The king was about to answer with much anger, when a Carmelite monk entered hastily, and flinging himself on his knees before the king, conjured him to stop the execution. It was the hermit of Engaddi, and to the king's fierce refusal to listen, he said with irritation:

"Thou art setting that mischief on foot thou wilt afterwards wish thou hadst stopped, though it had cost thee a limb. Rash, blinded man, forbear!"

"Away, away," cried the king, stamping. "The sun has risen on the dishonour of England, and it is not yet avenged. Ladies and priests withdraw, for by St. George, I swear - "

"Swear not!" said the voice of one who now entered- "Ho! my learned Hakim," said the king, "come, I hope, to tax our generosity."

"I come to request instant speech with you - instant."

"Retire then, Berengaria," said the monarch. "Nay, renew not thy importunities - nay, this I give to thee - the execution shall not be till high noon. Edith, go - if you are wise."

The females hurried from the tent, and El Hakim made his humble prayer for the knight about to die. The king hardening himself as the leech assumed a more lofty tone:

"Know, then," he said, "that through every court of Europe and Asia will I denounce thee as thankless and ungenerous."

Richard turned fiercely from him.

"Hakim, thou hast chosen thy boon, and I may not, king-like, refuse thee. Take this Scot, therefore, use him as thy bond-slave if thou wilt, only let him beware how he comes before the eyes of Richard. Is there aught else in which I may do thee pleasure?"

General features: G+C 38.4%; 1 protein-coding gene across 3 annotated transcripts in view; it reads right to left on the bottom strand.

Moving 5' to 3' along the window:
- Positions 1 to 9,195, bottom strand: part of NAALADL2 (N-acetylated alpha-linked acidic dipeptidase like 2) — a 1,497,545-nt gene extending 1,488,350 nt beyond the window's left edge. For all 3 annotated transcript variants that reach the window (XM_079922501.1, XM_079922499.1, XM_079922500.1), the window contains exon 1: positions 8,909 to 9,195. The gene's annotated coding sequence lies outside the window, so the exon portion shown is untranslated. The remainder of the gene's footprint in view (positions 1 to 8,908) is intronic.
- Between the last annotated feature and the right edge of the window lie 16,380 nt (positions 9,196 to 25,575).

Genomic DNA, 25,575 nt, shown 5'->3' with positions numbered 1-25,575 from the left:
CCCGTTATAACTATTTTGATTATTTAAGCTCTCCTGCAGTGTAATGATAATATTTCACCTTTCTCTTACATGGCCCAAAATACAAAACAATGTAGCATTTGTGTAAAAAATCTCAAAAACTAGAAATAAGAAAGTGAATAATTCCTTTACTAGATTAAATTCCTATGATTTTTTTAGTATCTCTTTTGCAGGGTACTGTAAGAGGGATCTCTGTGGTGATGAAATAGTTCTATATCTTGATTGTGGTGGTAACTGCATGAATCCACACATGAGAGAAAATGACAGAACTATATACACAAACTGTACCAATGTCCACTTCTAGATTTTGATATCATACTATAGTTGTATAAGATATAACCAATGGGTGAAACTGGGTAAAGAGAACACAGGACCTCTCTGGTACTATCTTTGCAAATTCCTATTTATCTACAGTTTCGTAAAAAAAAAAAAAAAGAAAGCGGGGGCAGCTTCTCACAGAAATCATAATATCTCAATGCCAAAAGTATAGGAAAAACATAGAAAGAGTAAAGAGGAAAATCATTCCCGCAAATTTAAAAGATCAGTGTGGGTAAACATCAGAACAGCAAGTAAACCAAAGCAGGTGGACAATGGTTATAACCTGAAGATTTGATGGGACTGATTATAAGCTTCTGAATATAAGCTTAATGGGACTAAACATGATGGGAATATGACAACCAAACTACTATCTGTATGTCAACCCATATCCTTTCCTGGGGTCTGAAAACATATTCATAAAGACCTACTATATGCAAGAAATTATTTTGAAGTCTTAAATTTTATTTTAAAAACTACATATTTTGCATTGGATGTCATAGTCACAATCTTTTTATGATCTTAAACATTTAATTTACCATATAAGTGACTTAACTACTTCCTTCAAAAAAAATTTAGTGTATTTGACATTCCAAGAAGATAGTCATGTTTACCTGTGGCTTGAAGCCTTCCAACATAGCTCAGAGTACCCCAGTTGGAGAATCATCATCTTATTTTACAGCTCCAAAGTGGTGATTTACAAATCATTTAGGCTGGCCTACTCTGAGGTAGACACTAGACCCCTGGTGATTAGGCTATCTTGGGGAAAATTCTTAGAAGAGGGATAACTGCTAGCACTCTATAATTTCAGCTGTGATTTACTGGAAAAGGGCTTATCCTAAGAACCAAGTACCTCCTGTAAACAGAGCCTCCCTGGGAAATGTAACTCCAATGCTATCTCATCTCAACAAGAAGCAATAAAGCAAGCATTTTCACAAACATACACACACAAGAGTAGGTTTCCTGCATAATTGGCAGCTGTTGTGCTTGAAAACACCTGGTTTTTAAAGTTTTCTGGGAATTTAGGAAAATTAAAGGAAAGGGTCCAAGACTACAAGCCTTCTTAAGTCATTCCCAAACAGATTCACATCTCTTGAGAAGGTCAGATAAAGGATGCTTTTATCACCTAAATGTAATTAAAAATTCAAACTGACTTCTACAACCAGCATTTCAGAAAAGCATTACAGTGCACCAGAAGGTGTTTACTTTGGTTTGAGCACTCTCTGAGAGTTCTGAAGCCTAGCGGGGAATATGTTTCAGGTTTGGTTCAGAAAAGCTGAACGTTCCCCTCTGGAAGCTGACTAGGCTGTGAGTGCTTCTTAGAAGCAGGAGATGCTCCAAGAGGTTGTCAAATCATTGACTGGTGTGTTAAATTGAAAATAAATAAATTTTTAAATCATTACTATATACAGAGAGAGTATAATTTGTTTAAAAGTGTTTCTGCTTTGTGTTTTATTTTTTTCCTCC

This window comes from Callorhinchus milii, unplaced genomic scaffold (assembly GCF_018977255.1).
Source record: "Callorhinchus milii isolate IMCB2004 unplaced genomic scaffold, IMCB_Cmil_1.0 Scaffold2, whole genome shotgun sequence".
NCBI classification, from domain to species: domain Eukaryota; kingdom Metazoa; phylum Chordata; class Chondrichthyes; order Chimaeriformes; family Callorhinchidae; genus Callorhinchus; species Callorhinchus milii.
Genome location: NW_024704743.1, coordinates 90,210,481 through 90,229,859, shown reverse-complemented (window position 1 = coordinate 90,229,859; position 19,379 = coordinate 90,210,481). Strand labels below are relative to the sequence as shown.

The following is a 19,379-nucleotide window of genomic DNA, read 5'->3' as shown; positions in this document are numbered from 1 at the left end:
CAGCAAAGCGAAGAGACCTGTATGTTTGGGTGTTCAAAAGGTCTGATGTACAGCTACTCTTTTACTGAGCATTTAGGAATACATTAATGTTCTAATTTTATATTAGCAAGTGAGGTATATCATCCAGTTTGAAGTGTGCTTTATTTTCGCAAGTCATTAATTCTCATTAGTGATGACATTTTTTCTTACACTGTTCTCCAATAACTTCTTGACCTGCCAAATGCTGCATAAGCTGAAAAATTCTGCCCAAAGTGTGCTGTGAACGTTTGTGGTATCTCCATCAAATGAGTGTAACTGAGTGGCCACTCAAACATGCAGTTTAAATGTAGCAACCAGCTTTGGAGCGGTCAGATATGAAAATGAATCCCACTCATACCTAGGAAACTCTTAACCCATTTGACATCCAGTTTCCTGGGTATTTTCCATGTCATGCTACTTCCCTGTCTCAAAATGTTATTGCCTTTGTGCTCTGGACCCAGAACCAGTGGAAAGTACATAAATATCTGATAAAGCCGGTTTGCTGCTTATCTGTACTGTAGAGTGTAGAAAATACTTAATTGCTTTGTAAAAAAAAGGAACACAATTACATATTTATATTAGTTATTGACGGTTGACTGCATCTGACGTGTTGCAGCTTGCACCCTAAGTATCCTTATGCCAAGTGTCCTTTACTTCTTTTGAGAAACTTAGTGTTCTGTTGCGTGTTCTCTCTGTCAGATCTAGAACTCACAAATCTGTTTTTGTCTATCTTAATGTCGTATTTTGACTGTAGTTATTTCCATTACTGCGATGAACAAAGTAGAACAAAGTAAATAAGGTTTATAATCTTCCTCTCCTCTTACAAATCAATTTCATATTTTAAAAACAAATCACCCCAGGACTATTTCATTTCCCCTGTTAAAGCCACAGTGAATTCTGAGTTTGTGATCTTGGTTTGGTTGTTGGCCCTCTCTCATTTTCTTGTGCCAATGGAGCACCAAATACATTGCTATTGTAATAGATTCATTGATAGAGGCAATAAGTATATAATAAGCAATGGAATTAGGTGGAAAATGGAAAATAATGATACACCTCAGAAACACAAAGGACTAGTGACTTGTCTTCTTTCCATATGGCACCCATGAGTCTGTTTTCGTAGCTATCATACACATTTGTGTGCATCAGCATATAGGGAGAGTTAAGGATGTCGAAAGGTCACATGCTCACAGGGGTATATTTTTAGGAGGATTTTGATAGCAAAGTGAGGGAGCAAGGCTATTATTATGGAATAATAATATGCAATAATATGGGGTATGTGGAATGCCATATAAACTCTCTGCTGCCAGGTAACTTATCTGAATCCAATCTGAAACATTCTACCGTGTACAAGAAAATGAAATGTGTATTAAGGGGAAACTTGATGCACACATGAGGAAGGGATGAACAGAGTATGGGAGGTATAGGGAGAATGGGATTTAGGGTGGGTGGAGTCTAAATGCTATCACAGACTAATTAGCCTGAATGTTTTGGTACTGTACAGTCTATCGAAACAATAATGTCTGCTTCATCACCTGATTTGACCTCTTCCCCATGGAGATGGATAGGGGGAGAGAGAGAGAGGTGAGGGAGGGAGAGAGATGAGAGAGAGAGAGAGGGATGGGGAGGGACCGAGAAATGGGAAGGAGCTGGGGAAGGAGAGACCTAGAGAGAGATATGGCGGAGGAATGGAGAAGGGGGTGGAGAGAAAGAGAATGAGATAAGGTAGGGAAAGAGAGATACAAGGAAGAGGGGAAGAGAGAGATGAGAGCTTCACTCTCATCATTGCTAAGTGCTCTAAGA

"Let me touch that victorious hand," said the sage, "in token that should Adonbec El Hakim hereafter demand a boon of Richard of England, he may do so."

"Thou hast hand and glove upon it, man," replied Richard.

"May thy days be multiplied," answered the Hakim.

"Strange pertinacity," said the King, gazing after him as he departed, "in this Hakim to interfere between this Scot and the chastisement he has merited so richly. Yet, let him live! there is one brave man the more in the world."

IV. - The Victory of Sir Kenneth

Surrounded by his valiant knights, Coeur de Lion stood beside the banner of England while the powers of the various Crusading Princes swept round before him; their commanders, as they passed, making a signal of courtesy "in sign of regard and amity," as the protocol of the ceremony heedfully expressed it, "not of vassalage." By the king's side stood an Ethiopian slave, recently sent to Richard by Saladin, holding a noble dog in a leash, who watched the ranks with a sagacious look as they passed. King Richard looked more than once at the Nubian and his dog, and at last said:

"Thy success, my sable friend, will not place thee high in the list of wizards."

But Conrade of Montserrat no sooner came within his ken than the noble hound, uttering a furious yell (the Nubian at the same time slipping his leash), leapt upon the noble charger, and seizing the marquis by the throat, pulled him from the saddle.

The Ethiopian, though not without difficulty, disengaged the dog; while the voice of Richard, loud and sonorous, was heard clear above all others:

"He dies the death who injures the hound. Stand forward for a false traitor, Conrade of Montserrat. I impeach thee of treason!"

When King Richard returned to his tent some hours later, he commanded the Nubian to be brought before him, and his keen glance surveyed him for some time in silence.